Music review: Tae Sup wi’ a Fifer with Philip Selway, Adam Smith Theatre, Kirkcaldy

Philip Selway
Philip Selway
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The idea of seeing a member of Radiohead play a modest municipal theatre in Kirkcaldy – even one which hosted David Bowie half a century ago – is somewhat counterintuitive, yet that’s a big part of the draw with James Yorkston’s regular Tae Sup Wi’ a Fifer package gig nights.

He and drummer Philip Selway have history, said Cellardyke indie-folk troubadour Yorkston by way of introduction, because his old band supported Radiohead when they were just starting out at Edinburgh’s Subway in 1992. In the event, Yorkston’s old band split up and Radiohead went on to become one of the biggest groups in the western world; yet Selway still remembers having his wallet stolen that night, and Yorkston hoped this gig had earned enough to buy him a new one.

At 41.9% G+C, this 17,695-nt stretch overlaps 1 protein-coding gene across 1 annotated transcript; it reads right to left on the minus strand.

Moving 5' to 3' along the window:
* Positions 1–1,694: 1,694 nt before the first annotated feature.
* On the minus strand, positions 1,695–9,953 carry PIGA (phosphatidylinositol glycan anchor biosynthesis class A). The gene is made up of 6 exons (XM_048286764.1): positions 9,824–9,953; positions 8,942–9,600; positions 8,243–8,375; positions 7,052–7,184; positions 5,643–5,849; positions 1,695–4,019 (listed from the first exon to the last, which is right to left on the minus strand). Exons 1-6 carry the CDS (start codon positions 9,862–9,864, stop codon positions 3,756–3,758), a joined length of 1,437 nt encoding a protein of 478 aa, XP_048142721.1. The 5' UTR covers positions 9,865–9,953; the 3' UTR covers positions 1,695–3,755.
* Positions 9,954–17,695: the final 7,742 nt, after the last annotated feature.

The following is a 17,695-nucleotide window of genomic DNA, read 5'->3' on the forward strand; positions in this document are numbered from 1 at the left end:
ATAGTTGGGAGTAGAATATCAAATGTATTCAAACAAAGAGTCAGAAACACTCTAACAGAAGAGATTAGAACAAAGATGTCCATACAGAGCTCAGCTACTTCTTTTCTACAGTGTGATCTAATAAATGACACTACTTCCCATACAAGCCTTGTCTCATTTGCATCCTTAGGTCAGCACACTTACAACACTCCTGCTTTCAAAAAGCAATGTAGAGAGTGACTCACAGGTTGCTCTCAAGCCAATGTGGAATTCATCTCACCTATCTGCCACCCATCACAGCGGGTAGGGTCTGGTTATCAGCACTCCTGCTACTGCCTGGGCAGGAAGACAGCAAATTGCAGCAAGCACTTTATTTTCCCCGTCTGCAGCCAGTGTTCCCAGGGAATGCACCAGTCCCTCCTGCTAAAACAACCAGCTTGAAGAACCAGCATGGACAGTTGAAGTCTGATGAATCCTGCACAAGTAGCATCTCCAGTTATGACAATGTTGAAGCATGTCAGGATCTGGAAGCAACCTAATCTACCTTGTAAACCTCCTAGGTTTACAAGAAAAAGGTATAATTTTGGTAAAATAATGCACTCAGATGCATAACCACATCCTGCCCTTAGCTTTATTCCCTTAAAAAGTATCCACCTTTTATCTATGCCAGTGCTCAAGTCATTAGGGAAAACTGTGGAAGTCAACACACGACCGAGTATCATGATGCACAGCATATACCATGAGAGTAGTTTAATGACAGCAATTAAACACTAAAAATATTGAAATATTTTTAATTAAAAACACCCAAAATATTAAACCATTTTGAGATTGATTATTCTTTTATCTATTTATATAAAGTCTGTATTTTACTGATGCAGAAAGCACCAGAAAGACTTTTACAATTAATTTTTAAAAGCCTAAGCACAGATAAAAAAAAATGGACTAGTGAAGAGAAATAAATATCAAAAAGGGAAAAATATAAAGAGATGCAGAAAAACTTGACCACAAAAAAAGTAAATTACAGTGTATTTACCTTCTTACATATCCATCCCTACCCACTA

With first-rate support from Yorkshire singer-songwriter David Thomas Broughton (who currently records on Edinburgh’s Song, By Toad label) and a wonderfully warm and emotive solo set from Liverpool’s Kathryn Williams, Selway delivered a similarly low-key but fiercely evocative hour of folk-tinged, pastoral indie-rock alongside cellist Laura Moody.

There was a hint of Radiohead’s There There to the guitar line in Ghosts, and a note of that other famous Oxfordshire export Nick Drake in Turning It Inside Out. Selway, a man with a studious air, has a compellingly understated vocal delivery, and it sounded particularly rich accompanied by his own piano playing on Let It Go, his recent soundtrack album for the film of the same name.

His star-struckness while telling a tale of playing live with Ringo Starr the other week was apparent, although despite his unassuming way, many in the room may have been feeling something similar.